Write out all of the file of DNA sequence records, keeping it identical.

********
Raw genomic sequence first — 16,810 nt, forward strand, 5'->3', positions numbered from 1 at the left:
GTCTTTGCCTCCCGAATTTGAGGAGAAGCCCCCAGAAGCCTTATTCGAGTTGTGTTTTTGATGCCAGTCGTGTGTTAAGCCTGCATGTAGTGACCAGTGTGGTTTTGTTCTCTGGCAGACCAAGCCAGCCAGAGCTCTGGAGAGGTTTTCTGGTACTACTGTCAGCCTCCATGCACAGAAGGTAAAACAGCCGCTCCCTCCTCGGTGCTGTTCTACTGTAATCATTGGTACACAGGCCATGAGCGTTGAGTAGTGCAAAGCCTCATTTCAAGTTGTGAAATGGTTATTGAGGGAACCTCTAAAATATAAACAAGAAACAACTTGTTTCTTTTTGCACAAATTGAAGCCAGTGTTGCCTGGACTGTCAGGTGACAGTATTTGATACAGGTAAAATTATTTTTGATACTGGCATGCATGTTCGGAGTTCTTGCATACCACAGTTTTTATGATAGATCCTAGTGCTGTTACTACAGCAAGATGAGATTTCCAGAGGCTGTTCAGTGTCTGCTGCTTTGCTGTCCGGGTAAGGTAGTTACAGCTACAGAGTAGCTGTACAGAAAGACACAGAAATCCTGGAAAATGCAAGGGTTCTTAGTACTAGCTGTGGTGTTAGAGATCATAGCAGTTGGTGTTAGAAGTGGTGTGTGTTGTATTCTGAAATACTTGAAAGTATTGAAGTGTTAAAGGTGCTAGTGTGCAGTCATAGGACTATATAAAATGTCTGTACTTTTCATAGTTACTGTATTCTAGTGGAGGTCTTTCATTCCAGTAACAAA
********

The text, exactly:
Raw genomic sequence first — 16,810 nt, forward strand, 5'->3', positions numbered from 1 at the left:
GTCTTTGCCTCCCGAATTTGAGGAGAAGCCCCCAGAAGCCTTATTCGAGTTGTGTTTTTGATGCCAGTCGTGTGTTAAGCCTGCATGTAGTGACCAGTGTGGTTTTGTTCTCTGGCAGACCAAGCCAGCCAGAGCTCTGGAGAGGTTTTCTGGTACTACTGTCAGCCTCCATGCACAGAAGGTAAAACAGCCGCTCCCTCCTCGGTGCTGTTCTACTGTAATCATTGGTACACAGGCCATGAGCGTTGAGTAGTGCAAAGCCTCATTTCAAGTTGTGAAATGGTTATTGAGGGAACCTCTAAAATATAAACAAGAAACAACTTGTTTCTTTTTGCACAAATTGAAGCCAGTGTTGCCTGGACTGTCAGGTGACAGTATTTGATACAGGTAAAATTATTTTTGATACTGGCATGCATGTTCGGAGTTCTTGCATACCACAGTTTTTATGATAGATCCTAGTGCTGTTACTACAGCAAGATGAGATTTCCAGAGGCTGTTCAGTGTCTGCTGCTTTGCTGTCCGGGTAAGGTAGTTACAGCTACAGAGTAGCTGTACAGAAAGACACAGAAATCCTGGAAAATGCAAGGGTTCTTAGTACTAGCTGTGGTGTTAGAGATCATAGCAGTTGGTGTTAGAAGTGGTGTGTGTTGTATTCTGAAATACTTGAAAGTATTGAAGTGTTAAAGGTGCTAGTGTGCAGTCATAGGACTATATAAAATGTCTGTACTTTTCATAGTTACTGTATTCTAGTGGAGGTCTTTCATTCCAGTAACAAA